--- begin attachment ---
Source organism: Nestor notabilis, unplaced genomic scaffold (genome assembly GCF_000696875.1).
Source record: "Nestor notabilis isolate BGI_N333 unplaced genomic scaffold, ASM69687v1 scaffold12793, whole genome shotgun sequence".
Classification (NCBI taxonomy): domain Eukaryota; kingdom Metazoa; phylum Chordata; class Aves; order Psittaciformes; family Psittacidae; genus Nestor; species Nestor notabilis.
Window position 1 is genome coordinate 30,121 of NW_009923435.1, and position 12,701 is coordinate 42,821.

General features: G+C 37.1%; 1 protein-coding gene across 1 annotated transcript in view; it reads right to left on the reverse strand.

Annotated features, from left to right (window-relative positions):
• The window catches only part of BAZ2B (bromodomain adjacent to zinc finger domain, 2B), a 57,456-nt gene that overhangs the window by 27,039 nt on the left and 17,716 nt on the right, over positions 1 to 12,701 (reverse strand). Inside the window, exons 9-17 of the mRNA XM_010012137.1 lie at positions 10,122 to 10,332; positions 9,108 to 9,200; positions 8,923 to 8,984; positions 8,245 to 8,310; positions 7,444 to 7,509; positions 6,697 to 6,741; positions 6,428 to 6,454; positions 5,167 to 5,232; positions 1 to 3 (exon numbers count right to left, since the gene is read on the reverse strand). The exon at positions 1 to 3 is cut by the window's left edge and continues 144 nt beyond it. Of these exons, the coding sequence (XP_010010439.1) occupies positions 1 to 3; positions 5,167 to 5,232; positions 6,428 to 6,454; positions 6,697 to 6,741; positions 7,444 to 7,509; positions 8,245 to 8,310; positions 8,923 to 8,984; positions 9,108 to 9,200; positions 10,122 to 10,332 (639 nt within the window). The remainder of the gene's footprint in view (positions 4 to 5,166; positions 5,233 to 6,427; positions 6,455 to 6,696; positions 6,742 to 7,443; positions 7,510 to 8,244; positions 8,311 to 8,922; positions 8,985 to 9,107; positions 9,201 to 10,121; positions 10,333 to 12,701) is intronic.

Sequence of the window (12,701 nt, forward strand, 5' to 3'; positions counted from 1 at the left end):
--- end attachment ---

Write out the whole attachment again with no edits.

Source organism: Nestor notabilis, unplaced genomic scaffold (genome assembly GCF_000696875.1).
Source record: "Nestor notabilis isolate BGI_N333 unplaced genomic scaffold, ASM69687v1 scaffold12793, whole genome shotgun sequence".
Classification (NCBI taxonomy): domain Eukaryota; kingdom Metazoa; phylum Chordata; class Aves; order Psittaciformes; family Psittacidae; genus Nestor; species Nestor notabilis.
Window position 1 is genome coordinate 30,121 of NW_009923435.1, and position 12,701 is coordinate 42,821.

General features: G+C 37.1%; 1 protein-coding gene across 1 annotated transcript in view; it reads right to left on the reverse strand.

Annotated features, from left to right (window-relative positions):
• The window catches only part of BAZ2B (bromodomain adjacent to zinc finger domain, 2B), a 57,456-nt gene that overhangs the window by 27,039 nt on the left and 17,716 nt on the right, over positions 1 to 12,701 (reverse strand). Inside the window, exons 9-17 of the mRNA XM_010012137.1 lie at positions 10,122 to 10,332; positions 9,108 to 9,200; positions 8,923 to 8,984; positions 8,245 to 8,310; positions 7,444 to 7,509; positions 6,697 to 6,741; positions 6,428 to 6,454; positions 5,167 to 5,232; positions 1 to 3 (exon numbers count right to left, since the gene is read on the reverse strand). The exon at positions 1 to 3 is cut by the window's left edge and continues 144 nt beyond it. Of these exons, the coding sequence (XP_010010439.1) occupies positions 1 to 3; positions 5,167 to 5,232; positions 6,428 to 6,454; positions 6,697 to 6,741; positions 7,444 to 7,509; positions 8,245 to 8,310; positions 8,923 to 8,984; positions 9,108 to 9,200; positions 10,122 to 10,332 (639 nt within the window). The remainder of the gene's footprint in view (positions 4 to 5,166; positions 5,233 to 6,427; positions 6,455 to 6,696; positions 6,742 to 7,443; positions 7,510 to 8,244; positions 8,311 to 8,922; positions 8,985 to 9,107; positions 9,201 to 10,121; positions 10,333 to 12,701) is intronic.

Sequence of the window (12,701 nt, forward strand, 5' to 3'; positions counted from 1 at the left end):